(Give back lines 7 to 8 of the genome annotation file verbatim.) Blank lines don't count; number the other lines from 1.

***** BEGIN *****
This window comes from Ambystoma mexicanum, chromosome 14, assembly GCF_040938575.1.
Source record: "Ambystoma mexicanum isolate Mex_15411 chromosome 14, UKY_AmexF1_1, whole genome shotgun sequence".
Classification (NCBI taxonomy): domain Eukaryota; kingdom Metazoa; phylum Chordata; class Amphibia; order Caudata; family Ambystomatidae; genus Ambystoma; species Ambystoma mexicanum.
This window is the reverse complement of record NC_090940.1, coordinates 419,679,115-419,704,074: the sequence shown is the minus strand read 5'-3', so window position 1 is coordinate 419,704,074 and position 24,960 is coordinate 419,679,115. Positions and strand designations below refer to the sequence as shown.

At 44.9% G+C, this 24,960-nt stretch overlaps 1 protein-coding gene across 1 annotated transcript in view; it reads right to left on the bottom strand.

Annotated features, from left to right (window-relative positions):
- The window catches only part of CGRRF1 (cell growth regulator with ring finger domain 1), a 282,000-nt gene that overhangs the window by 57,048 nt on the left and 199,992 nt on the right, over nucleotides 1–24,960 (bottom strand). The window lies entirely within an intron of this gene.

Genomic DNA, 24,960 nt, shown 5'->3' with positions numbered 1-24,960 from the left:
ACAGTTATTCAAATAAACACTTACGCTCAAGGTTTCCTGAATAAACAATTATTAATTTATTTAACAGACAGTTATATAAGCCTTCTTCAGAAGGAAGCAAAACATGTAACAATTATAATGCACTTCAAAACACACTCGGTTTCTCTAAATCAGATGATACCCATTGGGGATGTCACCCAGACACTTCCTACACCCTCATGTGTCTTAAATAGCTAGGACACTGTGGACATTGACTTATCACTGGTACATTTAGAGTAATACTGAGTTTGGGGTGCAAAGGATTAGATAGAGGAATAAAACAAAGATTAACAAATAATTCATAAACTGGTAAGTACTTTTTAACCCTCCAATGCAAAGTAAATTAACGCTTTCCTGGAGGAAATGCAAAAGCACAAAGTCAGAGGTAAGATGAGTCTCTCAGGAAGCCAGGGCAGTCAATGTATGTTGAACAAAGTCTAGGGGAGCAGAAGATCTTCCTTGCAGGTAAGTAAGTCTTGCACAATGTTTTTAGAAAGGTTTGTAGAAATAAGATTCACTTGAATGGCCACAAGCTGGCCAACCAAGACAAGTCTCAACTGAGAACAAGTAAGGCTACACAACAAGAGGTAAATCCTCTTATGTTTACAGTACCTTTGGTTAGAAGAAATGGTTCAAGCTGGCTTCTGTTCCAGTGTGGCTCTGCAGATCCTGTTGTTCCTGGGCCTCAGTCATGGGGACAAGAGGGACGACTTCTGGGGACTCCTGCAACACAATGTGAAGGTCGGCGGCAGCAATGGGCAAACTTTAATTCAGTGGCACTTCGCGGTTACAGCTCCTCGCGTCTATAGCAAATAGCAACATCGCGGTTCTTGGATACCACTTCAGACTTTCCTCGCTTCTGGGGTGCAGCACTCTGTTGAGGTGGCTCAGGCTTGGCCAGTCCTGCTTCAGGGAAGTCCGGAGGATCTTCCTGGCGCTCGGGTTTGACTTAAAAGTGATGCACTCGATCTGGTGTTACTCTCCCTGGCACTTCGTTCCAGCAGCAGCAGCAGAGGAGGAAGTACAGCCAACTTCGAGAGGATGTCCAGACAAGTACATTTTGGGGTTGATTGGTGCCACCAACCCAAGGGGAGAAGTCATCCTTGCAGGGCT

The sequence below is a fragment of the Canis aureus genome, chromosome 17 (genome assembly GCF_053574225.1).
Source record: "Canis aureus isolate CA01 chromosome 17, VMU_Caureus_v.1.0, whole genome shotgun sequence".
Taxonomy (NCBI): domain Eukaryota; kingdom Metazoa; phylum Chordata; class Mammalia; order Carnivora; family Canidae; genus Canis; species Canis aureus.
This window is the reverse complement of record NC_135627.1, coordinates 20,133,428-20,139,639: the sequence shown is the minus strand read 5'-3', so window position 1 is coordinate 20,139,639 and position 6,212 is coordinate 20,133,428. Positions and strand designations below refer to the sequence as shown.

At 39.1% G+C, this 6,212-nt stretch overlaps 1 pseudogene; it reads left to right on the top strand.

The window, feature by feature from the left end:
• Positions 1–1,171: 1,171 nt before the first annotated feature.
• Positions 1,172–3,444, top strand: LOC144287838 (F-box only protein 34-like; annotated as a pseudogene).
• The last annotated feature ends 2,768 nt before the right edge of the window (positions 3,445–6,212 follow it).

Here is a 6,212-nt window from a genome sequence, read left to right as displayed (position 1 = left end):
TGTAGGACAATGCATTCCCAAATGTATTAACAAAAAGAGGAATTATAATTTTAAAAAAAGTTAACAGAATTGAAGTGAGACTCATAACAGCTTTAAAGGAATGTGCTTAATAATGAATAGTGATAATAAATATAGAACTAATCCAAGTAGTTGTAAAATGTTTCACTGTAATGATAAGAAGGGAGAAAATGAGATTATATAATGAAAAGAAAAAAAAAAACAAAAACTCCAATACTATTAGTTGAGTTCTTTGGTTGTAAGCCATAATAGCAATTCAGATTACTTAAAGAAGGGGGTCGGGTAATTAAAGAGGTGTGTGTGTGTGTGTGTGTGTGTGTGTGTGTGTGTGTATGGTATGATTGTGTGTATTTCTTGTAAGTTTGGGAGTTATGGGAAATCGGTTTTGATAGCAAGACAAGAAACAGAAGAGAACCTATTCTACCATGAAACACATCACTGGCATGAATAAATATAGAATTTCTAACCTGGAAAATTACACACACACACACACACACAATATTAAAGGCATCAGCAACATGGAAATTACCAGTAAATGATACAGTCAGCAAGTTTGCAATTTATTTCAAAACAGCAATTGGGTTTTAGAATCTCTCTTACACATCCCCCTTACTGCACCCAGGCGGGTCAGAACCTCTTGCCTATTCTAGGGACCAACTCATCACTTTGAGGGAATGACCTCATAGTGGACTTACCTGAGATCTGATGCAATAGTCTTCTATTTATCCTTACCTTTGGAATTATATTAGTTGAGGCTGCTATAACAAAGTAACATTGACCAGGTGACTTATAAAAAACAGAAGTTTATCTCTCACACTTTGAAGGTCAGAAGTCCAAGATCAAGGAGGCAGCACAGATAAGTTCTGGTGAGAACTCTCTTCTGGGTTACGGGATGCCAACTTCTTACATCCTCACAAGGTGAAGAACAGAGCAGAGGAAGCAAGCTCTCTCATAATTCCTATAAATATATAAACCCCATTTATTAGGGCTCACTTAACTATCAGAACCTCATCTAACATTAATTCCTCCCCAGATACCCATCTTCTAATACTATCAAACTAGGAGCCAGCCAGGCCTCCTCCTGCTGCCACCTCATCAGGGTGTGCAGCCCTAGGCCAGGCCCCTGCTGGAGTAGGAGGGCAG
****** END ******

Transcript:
- The window catches only part of CGRRF1 (cell growth regulator with ring finger domain 1), a 282,000-nt gene that overhangs the window by 57,048 nt on the left and 199,992 nt on the right, over nucleotides 1–24,960 (bottom strand). The window lies entirely within an intron of this gene.

Genomic DNA, 24,960 nt, shown 5'->3' with positions numbered 1-24,960 from the left: